“They’ve got it now, Robbie,” says Neil Young to The Band’s Robbie Robertson in The Last Waltz. Young has just been introduced and run through a few chords and notes on his harmonica. Young cracks himself up at his mock-confident assurance before launching into a performance of “Helpless” that would forever help me begin to come to terms with both the wheat and the chaff among this free-wheeling artist’s highs, lows, suspect collaborators, and unintended associations. The fact that Young could do this while retaining such a singular voice was eye opening. The “singular voice” thing wasn’t hard for me to grasp. I’d gravitated toward the opinionated, iconoclastic sort for as long as I could remember, but embracing and making the most of the likes of Crosby and Stills? No thank you! Sure, I’d been thinking this stuff to death. As a 9-year-old boy hearing “Heart of Gold” on AM radio, this Neil Young guy sounded pretty damn cool and deep. A few years later, however, between wondering what he saw in those smug, hippie CSN assholes and suffering the Neil-lite of America’s “A Horse With No Name” my life with Neil Young was on life support. Even in 8th grade, with Neil’s “Cinnamon Girl” among the ranks of hundreds of girls, real and imagined, I was bursting to simply talk to if not touch, this guy had some unsettling baggage. It wasn’t until 10th grade, when I saw him in The Last Waltz, that I finally found a way to get inside Neil Young and his music. It would be too late to help me fully navigate the high school social scene, but it was a start.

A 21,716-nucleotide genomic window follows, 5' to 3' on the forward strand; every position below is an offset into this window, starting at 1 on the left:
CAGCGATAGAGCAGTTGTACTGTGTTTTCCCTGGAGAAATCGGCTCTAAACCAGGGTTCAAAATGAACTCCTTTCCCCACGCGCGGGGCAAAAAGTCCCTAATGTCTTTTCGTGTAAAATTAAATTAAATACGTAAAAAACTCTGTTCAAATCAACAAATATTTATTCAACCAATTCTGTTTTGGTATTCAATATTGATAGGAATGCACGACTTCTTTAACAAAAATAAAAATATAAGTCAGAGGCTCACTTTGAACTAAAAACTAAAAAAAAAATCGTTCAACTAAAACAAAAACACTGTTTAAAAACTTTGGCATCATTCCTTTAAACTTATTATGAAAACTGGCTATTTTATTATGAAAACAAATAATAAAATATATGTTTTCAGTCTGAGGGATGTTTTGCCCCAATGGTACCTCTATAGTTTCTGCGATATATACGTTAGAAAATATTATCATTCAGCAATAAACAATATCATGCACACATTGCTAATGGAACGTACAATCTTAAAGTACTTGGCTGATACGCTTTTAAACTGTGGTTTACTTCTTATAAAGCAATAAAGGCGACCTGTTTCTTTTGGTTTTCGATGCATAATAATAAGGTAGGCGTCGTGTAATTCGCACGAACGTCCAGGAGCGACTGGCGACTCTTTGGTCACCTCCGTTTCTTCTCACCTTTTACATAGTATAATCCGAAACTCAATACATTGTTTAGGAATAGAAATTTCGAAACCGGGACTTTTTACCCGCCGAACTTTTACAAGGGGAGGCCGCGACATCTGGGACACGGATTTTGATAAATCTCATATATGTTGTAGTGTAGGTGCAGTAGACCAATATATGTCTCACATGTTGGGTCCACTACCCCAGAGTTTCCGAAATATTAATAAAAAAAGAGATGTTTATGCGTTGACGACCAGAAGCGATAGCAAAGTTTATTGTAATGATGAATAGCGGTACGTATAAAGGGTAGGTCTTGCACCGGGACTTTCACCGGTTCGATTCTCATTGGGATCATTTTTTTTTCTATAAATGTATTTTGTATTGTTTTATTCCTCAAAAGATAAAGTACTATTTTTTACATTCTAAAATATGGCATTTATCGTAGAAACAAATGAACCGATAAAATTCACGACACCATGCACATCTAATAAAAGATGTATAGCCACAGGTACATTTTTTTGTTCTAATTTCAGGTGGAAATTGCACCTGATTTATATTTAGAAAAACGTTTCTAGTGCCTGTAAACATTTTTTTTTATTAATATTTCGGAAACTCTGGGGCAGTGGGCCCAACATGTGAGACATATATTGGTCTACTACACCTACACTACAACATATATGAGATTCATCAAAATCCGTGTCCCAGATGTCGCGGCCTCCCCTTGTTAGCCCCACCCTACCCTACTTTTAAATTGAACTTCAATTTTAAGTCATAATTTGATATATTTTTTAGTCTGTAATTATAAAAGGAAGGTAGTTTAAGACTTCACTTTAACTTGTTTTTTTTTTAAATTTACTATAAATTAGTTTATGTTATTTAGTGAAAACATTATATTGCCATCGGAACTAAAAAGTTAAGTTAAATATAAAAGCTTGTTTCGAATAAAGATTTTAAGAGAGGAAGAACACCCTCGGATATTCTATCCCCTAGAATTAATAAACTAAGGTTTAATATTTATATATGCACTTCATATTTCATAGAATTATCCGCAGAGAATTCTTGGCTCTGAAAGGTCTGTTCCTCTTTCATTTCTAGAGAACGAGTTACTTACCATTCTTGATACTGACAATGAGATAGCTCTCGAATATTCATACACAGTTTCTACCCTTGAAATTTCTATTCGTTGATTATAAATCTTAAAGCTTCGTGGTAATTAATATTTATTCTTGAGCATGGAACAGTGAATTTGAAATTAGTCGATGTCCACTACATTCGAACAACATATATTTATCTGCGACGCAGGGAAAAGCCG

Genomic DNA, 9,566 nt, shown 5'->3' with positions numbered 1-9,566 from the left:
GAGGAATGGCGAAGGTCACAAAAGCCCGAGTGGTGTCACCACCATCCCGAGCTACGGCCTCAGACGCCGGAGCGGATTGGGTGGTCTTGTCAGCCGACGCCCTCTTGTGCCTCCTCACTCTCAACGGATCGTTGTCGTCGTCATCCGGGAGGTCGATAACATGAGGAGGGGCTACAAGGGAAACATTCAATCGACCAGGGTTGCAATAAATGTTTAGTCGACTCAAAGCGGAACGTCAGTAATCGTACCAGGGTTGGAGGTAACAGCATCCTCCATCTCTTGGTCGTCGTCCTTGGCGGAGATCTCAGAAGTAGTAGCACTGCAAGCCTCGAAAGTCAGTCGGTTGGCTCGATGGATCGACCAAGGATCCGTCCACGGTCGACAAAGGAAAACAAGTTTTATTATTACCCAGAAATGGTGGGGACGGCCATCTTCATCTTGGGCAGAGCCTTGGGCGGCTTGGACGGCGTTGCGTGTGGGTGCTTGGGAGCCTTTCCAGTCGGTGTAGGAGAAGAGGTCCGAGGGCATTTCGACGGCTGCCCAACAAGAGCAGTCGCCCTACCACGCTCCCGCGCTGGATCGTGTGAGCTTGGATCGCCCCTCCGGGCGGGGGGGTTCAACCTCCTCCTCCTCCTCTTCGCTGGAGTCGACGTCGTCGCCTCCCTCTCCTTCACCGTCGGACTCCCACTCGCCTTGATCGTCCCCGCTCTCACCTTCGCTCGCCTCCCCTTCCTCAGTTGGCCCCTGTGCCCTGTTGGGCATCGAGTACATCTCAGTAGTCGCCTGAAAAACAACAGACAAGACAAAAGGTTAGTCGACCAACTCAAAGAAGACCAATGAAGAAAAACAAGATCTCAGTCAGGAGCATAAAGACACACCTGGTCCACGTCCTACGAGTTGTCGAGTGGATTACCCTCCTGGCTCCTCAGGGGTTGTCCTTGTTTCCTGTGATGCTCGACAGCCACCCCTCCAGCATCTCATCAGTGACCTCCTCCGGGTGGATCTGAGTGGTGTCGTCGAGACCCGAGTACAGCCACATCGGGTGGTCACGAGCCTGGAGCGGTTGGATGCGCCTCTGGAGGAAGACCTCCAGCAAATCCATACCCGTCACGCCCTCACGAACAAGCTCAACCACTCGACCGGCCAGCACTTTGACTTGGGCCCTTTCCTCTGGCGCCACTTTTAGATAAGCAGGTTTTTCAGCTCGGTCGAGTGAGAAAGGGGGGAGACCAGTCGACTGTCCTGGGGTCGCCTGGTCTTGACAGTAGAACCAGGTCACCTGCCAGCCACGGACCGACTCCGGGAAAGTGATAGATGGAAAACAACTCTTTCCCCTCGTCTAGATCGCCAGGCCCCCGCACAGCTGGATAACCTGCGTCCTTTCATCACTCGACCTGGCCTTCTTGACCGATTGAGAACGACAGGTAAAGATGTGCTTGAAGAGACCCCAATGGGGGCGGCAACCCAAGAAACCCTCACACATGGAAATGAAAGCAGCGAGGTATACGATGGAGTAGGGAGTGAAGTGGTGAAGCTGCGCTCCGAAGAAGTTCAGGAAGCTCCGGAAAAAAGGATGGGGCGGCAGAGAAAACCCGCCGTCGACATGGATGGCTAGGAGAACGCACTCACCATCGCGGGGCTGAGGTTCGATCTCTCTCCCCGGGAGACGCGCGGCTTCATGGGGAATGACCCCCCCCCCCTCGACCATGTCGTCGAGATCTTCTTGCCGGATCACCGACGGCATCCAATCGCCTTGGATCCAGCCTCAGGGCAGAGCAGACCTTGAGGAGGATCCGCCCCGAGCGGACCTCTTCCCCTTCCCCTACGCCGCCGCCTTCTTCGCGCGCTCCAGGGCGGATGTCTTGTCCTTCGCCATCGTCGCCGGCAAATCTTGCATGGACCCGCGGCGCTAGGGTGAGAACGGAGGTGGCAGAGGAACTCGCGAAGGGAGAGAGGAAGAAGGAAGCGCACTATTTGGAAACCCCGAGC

The release of an 8-CD box set, Archives, Vol. 1: 1963-1972, set me on a journey through the past with Neil, an artist I’ve bought a good 15 albums by, most of which I’ve cranked up, fired up to, and shed a tear over. I dumped one a few months after buying it, Ragged Glory, which launched his “Godfather of Grunge” era and, for me, drove home the sorry site of a middle-aged rocker in ill-fitting jeans. Today I find myself square in my own rocker in ill-fitting jeans era. Although I’ve never listed him, in mouth-breather fanboy fashion, on any list of my All-Time Favorite Artists of, Like, Ever, I’m appreciating more than ever the role Neil Young played in my high school years and beyond. It wouldn’t surprise me if a lot of Young fanatics already own most of this set in bootleg/blog download form. A few years ago, for instance, a friend handed me five CDs worth of Buffalo Springfield outtakes and early solo recordings of this variety, all swiped from the web. Young’s finished recordings are so direct and unpolished that, if you like his stuff, it’s hard to go wrong with this archived material documenting the development of his voice. That said, this collection is not to be mistaken for Vol. 1 of an expanded Decades, the classic 3-lp collection of Neil’s work through the mid-’70s that is still the best place to start if you want to make one Neil Young purchase before departing on a year-long trip to the moon.
Speaking of the high school social scene, around the same time I acquired this box set I finally gave into Facebook. As a friend promised, it’s given me the chance to catch up with old classmates who’d long left my life, including grade school classmates I lost touch with before our voices broke. Most of our interactions, following an initial string of messages that confirms we’re actually alive and all grown up, are of the Like variety. I Like their link; they Like my status update. It’s not too far removed from our hallway greetings and furtive classroom giggles. The more I surfed Facebook and spun Neil the more I thought about what a great a role model Neil could have been for me through my high school years. Unlike my more idealistic and confrontational rock ‘n roll heroes, Neil got along with anyone who crossed his path all the while doing it his way. It’s cool, you know?